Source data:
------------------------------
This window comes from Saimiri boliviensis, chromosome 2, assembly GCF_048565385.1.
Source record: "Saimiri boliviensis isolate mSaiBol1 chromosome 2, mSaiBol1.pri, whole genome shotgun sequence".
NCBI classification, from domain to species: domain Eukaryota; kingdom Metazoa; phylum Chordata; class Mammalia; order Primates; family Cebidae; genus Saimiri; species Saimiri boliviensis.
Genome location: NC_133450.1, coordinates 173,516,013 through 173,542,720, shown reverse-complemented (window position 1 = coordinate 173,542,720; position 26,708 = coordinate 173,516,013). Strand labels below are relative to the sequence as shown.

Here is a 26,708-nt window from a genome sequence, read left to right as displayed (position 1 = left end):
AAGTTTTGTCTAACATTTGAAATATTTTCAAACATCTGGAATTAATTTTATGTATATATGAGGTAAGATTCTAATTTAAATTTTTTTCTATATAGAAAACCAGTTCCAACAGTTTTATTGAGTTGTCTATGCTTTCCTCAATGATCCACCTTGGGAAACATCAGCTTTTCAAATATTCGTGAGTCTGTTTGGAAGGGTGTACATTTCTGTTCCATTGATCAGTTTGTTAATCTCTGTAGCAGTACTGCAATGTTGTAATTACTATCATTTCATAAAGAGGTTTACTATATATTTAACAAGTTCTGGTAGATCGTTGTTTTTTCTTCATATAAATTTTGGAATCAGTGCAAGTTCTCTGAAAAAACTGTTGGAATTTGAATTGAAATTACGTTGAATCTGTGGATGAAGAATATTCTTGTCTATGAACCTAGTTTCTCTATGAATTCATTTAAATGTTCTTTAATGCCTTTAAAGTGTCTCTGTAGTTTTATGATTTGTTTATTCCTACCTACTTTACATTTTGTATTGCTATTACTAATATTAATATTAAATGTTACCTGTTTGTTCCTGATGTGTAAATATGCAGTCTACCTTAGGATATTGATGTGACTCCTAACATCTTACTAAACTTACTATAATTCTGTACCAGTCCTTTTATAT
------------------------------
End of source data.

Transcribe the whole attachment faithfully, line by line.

This window comes from Saimiri boliviensis, chromosome 2, assembly GCF_048565385.1.
Source record: "Saimiri boliviensis isolate mSaiBol1 chromosome 2, mSaiBol1.pri, whole genome shotgun sequence".
NCBI classification, from domain to species: domain Eukaryota; kingdom Metazoa; phylum Chordata; class Mammalia; order Primates; family Cebidae; genus Saimiri; species Saimiri boliviensis.
Genome location: NC_133450.1, coordinates 173,516,013 through 173,542,720, shown reverse-complemented (window position 1 = coordinate 173,542,720; position 26,708 = coordinate 173,516,013). Strand labels below are relative to the sequence as shown.

Here is a 26,708-nt window from a genome sequence, read left to right as displayed (position 1 = left end):
AAGTTTTGTCTAACATTTGAAATATTTTCAAACATCTGGAATTAATTTTATGTATATATGAGGTAAGATTCTAATTTAAATTTTTTTCTATATAGAAAACCAGTTCCAACAGTTTTATTGAGTTGTCTATGCTTTCCTCAATGATCCACCTTGGGAAACATCAGCTTTTCAAATATTCGTGAGTCTGTTTGGAAGGGTGTACATTTCTGTTCCATTGATCAGTTTGTTAATCTCTGTAGCAGTACTGCAATGTTGTAATTACTATCATTTCATAAAGAGGTTTACTATATATTTAACAAGTTCTGGTAGATCGTTGTTTTTTCTTCATATAAATTTTGGAATCAGTGCAAGTTCTCTGAAAAAACTGTTGGAATTTGAATTGAAATTACGTTGAATCTGTGGATGAAGAATATTCTTGTCTATGAACCTAGTTTCTCTATGAATTCATTTAAATGTTCTTTAATGCCTTTAAAGTGTCTCTGTAGTTTTATGATTTGTTTATTCCTACCTACTTTACATTTTGTATTGCTATTACTAATATTAATATTAAATGTTACCTGTTTGTTCCTGATGTGTAAATATGCAGTCTACCTTAGGATATTGATGTGACTCCTAACATCTTACTAAACTTACTATAATTCTGTACCAGTCCTTTTATAT